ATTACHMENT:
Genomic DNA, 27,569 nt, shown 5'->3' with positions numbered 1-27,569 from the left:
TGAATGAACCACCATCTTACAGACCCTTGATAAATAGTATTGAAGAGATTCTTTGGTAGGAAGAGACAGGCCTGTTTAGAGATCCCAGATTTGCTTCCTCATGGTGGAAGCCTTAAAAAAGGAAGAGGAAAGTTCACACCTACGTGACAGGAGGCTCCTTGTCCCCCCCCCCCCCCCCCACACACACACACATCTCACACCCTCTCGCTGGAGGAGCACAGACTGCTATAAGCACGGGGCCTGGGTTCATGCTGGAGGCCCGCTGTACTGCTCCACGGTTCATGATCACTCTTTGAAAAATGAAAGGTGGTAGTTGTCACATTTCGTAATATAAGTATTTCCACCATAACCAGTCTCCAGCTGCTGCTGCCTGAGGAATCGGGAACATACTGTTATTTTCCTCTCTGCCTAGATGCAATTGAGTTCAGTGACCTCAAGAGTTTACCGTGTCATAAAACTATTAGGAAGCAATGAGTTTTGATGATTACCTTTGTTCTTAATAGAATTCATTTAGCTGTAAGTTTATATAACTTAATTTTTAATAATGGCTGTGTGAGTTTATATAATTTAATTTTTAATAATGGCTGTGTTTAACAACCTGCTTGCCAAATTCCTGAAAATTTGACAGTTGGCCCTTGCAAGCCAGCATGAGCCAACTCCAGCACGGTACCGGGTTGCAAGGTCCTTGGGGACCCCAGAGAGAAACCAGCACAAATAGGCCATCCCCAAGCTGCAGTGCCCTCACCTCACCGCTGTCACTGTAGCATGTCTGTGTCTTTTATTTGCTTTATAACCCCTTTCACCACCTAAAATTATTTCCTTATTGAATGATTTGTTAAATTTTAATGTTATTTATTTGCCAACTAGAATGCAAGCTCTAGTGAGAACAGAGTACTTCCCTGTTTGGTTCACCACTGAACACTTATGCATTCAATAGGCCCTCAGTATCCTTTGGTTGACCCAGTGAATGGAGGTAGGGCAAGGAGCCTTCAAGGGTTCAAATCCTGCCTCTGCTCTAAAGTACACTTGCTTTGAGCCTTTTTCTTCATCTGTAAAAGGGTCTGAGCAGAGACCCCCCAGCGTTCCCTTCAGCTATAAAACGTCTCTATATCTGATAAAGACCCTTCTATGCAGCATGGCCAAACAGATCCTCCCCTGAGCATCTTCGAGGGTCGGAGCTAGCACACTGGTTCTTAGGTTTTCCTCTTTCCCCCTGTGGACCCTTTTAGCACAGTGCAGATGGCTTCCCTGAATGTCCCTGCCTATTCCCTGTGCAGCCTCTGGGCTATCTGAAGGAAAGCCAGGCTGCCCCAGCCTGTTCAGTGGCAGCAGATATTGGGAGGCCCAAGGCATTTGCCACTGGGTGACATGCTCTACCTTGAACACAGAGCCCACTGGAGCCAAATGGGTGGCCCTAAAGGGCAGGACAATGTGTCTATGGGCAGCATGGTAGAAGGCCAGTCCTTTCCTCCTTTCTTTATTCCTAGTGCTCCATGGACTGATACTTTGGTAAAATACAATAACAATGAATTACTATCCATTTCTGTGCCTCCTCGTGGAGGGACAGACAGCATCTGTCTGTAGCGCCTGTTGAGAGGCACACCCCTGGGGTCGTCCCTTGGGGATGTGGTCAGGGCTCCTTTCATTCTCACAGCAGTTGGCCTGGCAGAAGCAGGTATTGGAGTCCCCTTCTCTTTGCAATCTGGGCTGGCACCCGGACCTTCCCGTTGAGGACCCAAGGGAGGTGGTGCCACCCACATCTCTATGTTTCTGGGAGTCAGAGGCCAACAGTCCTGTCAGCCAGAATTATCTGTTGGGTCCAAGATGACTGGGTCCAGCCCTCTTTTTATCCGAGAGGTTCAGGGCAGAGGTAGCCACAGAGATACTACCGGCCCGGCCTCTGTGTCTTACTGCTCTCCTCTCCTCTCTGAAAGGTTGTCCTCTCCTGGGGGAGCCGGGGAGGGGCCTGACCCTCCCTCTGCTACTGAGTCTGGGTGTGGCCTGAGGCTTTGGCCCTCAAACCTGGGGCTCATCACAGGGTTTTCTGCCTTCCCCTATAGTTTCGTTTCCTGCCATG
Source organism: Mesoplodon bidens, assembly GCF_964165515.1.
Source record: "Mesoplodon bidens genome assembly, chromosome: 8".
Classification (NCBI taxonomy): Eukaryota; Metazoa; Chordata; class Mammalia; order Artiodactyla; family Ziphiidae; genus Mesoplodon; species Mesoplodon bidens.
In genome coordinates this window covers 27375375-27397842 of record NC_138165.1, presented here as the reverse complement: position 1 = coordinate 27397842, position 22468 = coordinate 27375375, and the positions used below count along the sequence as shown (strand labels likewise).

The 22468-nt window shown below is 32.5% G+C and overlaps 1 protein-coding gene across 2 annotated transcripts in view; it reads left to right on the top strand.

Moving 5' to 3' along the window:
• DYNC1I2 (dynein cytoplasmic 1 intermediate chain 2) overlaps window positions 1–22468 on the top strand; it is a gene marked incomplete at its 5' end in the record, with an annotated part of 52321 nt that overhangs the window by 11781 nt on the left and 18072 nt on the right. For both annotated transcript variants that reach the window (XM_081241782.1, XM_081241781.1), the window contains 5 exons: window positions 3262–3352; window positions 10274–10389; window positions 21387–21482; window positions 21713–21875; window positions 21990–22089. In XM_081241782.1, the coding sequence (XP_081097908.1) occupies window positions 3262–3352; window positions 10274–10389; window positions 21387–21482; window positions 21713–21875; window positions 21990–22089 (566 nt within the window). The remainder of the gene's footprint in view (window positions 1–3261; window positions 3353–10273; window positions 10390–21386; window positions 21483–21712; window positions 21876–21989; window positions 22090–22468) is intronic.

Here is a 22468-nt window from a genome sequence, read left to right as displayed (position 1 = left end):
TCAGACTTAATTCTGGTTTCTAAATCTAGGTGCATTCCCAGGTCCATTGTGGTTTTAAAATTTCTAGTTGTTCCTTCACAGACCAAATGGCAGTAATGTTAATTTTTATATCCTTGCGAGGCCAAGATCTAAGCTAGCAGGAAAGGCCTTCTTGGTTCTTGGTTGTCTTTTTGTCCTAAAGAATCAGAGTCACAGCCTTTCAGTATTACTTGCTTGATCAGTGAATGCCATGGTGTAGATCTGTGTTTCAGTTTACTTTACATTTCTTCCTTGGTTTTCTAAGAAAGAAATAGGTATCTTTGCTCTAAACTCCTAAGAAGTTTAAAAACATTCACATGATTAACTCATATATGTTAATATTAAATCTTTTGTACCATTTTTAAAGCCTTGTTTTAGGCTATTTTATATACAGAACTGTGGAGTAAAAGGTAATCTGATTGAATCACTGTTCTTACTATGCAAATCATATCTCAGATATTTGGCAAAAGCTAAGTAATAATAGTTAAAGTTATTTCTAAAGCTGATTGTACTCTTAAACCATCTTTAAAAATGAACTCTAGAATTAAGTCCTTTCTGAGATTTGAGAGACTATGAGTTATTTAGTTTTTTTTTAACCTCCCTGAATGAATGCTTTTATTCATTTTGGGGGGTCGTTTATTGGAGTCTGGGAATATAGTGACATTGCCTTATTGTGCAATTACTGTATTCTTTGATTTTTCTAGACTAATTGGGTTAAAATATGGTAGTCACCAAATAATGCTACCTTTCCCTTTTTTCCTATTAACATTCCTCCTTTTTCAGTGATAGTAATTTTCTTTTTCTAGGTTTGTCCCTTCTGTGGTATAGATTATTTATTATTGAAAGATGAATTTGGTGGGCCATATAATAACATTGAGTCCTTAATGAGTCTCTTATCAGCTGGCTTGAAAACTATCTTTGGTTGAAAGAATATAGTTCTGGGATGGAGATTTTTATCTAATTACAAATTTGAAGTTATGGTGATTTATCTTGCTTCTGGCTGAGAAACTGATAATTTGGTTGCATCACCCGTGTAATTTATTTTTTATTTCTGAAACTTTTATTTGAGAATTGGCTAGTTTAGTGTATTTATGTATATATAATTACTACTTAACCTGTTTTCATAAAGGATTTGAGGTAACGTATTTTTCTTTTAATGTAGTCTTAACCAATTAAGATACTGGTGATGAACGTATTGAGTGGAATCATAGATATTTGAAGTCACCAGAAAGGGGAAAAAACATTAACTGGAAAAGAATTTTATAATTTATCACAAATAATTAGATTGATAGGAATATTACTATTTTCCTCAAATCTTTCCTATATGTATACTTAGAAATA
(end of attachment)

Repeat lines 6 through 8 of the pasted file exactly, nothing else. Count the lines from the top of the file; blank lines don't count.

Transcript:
In genome coordinates this window covers 27375375-27397842 of record NC_138165.1, presented here as the reverse complement: position 1 = coordinate 27397842, position 22468 = coordinate 27375375, and the positions used below count along the sequence as shown (strand labels likewise).

The 22468-nt window shown below is 32.5% G+C and overlaps 1 protein-coding gene across 2 annotated transcripts in view; it reads left to right on the top strand.

Moving 5' to 3' along the window: